Rapidly advancing vehicle autonomy could see the demise of the driving test as the need for road skills and driving ability take a back seat.
Automotive data and valuations specialists HPI believe that 25 years from now the driving test may well have become obsolete.
“Vehicle autonomy will undoubtedly be the greatest driver of change the automotive sector has ever witnessed,” Matt Freeman, a consultant with HPI, predicted. “We can expect this to impact every facet of the industry from the way vehicles are made to the way they are sold and driven.”
With many car companies currently showcasing limited self-driving technologies, from traffic jam management to highway autopilot, Matt Freeman expects consumer resistance to decline in proportion to peoples’ experience of the technology. Moreover, the driving test will need to adapt to the roll-out of vehicle autonomy to ensure new drivers are prepared for a rapidly changing driving environment.
As part of its 80-year anniversary, HPI asked a panel of industry experts for their predictions over the next 80 years. The specialists offered insight across a number of issues, from technology and innovation, vehicle design, fuel, buying and selling vehicles and car crime:
Cars will become fully connected and synchronized, resulting in significantly fewer accidents.
Virtual co-pilots will control more of our driving, enabling automatic lane changes and parking.
The next five years will see motorists increasingly buying personalised cars online with virtual test drives and home delivery, and in ten years’ time will move from car ownership to ‘usership’ with traditional dealers offering leasing and subscription services.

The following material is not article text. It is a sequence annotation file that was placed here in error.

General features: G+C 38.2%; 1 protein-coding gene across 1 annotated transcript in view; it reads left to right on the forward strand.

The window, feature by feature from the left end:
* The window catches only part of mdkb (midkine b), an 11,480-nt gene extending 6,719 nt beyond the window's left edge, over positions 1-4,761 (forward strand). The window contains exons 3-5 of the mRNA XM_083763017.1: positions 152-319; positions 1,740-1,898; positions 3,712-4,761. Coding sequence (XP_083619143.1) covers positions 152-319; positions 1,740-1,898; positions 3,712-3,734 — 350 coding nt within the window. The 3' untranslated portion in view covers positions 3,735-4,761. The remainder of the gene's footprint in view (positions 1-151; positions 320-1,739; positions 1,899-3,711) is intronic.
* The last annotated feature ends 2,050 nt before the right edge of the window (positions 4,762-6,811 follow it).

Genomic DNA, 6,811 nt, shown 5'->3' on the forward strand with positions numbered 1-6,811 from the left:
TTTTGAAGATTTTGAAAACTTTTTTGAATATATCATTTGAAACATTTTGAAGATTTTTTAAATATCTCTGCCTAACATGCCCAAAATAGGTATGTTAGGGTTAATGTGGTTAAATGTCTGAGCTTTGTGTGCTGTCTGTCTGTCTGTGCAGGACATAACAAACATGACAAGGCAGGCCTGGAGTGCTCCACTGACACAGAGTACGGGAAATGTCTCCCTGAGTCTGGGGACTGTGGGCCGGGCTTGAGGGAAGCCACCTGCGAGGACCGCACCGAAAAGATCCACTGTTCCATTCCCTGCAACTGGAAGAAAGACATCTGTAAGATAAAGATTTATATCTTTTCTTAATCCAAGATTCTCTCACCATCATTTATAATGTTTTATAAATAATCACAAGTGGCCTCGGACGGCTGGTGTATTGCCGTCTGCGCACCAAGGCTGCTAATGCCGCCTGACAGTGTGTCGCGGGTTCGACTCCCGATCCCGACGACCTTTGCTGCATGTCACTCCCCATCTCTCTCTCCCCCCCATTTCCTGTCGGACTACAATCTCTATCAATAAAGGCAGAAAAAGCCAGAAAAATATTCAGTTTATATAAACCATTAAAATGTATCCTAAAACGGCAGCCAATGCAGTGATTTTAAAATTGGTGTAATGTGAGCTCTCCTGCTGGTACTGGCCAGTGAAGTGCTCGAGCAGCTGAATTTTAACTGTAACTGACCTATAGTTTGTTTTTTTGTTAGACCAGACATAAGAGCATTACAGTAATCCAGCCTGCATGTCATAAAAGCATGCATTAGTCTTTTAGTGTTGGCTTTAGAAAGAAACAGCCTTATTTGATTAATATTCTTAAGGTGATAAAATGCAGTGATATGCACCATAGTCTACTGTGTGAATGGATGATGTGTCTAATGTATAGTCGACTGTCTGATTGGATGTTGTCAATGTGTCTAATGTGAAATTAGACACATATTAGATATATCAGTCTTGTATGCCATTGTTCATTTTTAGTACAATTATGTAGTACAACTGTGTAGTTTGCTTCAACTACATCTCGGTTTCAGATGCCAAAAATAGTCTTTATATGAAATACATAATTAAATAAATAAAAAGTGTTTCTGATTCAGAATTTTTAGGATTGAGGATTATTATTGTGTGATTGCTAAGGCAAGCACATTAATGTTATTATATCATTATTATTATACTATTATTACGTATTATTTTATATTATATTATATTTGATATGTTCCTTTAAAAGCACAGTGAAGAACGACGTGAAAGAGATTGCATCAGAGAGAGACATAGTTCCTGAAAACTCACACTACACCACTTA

Internet will be standard in all vehicles in the next five to ten years, meaning connectivity to mobiles, work and home appliances will be commonplace.
Within a decade there’ll be more focus on the interior than the exterior of the car, with touch screens, entertainment, refreshments and comfort all incorporated within the design.
The next ten to 20 years will see autonomous cars completely changing travel, with motorists able to work, socialise and even sleep when driving.
Within two decades, steering wheels will be a thing of the past.
Matt Freeman added: “Ultimately, the car will become a pod in which people travel to and from their destinations. They will be able to do other things such as work online, have conversations, play games or even sleep while in transit, so the need for road awareness, directions and understanding road signs and signals will be redundant.
“Consumer resistance to driverless cars should not be under-estimated – there are still those who steer clear of satellite navigation, and occasional media stories about drivers ending up off-road due to obsolete mapping show they may have a point! However, for most drivers, driving is a chore, and the banality of modern commuting will push an increasing number of people to explore the technology.”